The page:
Ross Brawn has denied reports he is being lined up to succeed Bernie Ecclestone as F1 chief, insisting he is simply 'doing a little consultancy' for the Liberty Group.

Having revealed he would be prepared to return to F1 in a managerial capacity three years after quitting his last post in F1 with the Mercedes team, reports this week from German publication Autobild indicated he had already agreed a deal that would see him take over at the top from Ecclestone.

NEWS: Ross Brawn being lined up to succeed Bernie Eccestone?

However, Brawn - who masterminded title wins with Benetton, Ferrari and his own BrawnGP outfit - has played down the significance of the talks.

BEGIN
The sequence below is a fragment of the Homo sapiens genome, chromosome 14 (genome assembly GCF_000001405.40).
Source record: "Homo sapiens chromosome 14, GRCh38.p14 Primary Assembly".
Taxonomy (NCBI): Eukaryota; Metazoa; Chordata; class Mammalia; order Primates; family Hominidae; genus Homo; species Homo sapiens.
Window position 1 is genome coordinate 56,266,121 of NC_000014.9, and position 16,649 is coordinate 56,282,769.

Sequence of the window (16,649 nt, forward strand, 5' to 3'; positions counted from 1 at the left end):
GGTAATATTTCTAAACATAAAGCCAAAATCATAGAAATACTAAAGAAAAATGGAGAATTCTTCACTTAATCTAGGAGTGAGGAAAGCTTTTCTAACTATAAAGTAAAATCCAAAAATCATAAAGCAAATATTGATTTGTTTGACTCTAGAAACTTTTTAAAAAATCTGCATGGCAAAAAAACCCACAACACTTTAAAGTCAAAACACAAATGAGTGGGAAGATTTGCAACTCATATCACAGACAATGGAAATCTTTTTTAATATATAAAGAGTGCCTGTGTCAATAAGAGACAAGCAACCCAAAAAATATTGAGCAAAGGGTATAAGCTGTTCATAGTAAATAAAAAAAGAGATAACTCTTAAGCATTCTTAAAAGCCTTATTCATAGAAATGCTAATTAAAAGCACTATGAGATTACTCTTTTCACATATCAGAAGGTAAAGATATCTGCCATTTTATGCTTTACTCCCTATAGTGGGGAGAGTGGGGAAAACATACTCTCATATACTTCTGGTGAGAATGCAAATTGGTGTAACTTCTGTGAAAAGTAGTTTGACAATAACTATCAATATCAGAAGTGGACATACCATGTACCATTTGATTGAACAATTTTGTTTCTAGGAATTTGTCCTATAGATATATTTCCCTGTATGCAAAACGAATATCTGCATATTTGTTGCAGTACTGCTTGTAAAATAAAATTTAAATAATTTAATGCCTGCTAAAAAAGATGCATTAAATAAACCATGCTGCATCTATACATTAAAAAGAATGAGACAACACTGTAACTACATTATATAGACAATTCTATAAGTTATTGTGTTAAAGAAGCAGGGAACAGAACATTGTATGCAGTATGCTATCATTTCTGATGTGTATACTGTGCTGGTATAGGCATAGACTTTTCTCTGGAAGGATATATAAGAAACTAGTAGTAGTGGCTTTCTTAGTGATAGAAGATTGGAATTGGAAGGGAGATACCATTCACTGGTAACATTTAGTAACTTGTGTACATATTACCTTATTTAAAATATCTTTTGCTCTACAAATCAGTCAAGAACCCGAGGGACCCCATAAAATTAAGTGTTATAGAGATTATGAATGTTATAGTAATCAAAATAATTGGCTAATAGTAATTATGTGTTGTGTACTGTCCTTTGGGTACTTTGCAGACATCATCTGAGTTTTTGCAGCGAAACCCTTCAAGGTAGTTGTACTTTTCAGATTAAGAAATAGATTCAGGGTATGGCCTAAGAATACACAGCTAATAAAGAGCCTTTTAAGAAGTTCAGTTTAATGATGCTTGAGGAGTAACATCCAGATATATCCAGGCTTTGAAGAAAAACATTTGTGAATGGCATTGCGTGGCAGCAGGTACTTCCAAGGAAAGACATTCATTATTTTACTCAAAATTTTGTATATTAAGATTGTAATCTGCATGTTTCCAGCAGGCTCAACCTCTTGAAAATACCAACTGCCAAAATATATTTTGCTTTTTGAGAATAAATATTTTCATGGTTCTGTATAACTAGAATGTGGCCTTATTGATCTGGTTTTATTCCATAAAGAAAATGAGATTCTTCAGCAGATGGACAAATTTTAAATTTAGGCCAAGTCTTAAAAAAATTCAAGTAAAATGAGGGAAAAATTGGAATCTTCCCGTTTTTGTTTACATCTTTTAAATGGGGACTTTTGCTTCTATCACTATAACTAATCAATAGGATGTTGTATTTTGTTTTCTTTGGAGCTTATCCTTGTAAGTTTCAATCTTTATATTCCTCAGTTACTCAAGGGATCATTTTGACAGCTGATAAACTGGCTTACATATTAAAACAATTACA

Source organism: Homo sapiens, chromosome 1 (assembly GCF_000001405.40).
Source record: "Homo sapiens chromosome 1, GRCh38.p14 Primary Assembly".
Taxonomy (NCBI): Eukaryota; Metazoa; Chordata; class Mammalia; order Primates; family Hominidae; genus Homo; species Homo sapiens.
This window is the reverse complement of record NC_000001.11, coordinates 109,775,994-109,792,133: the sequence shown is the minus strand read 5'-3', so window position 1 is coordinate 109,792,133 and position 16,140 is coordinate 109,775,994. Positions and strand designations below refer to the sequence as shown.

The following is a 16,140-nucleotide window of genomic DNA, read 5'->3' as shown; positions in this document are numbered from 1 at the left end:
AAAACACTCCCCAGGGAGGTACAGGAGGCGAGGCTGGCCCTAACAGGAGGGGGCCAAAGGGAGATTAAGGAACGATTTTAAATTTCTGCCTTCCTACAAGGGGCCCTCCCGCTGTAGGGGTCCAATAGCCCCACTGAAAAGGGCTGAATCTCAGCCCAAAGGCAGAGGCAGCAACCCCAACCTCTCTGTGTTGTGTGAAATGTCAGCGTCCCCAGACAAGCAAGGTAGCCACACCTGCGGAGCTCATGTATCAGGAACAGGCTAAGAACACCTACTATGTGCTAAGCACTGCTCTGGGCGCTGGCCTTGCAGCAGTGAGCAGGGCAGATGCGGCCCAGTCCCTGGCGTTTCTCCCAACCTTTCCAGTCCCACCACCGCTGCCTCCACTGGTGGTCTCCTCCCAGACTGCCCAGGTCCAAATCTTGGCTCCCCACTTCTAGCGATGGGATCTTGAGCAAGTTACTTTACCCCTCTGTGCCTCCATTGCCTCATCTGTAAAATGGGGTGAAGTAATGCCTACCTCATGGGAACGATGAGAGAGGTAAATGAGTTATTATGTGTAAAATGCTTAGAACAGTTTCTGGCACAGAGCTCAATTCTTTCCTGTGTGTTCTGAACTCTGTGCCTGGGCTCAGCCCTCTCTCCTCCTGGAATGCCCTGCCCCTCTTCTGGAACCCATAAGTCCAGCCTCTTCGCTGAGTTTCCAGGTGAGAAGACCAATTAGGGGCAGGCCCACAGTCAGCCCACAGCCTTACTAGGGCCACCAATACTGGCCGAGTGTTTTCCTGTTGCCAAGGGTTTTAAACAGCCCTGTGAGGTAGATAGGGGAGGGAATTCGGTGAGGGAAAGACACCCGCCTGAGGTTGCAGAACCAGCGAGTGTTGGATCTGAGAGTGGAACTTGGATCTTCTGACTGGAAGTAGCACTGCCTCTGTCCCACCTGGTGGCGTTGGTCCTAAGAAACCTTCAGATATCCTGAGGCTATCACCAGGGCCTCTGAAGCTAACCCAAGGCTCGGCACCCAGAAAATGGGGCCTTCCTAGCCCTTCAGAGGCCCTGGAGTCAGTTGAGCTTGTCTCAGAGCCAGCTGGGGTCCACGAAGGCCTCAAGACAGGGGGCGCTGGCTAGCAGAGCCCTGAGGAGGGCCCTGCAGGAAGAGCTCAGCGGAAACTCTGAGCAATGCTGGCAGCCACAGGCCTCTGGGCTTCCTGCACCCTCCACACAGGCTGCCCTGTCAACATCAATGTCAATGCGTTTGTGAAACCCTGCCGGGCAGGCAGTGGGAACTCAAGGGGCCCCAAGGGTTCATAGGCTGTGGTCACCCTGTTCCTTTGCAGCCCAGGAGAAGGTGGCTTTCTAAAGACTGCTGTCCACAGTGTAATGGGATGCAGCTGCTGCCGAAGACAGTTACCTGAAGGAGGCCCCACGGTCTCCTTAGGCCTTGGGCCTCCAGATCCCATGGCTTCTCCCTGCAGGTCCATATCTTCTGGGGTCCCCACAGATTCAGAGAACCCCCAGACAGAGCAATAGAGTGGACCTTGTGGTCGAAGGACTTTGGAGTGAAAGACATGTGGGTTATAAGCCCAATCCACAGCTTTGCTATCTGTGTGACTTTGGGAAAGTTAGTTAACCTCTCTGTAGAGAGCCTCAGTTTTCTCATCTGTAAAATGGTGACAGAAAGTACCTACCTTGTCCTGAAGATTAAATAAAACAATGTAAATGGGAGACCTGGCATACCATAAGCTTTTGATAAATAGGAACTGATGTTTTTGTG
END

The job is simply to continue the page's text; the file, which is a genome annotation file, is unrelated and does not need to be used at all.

Indeed, while he reveals he has started work for F1's new owners the Liberty Group, he says it is currently only as far as consultancy work.

"Liberty have not got far enough down the road to make any commitments yet," he told the BBC.
"I'm doing a little consulting to help them better understand F1 but that's all."

Going on to say that it 'all depends' what Ecclestone does in the future, though the 86 year-old's role hasn't changed amidst Liberty's take over, there are rumours the long-term plan is to have a change of leadership, with Brawn identified as the favoured candidate.

Brawn has long been pursued for a role within F1 since leaving Mercedes in the wake of a managerial dispute with Toto Wolff and Niki Lauda.

Several team principals identified him as a candidate for a proposed 'independent technical advisor' role to help forge a direction for the sport's regulations and delegate influence away from teams themselves.

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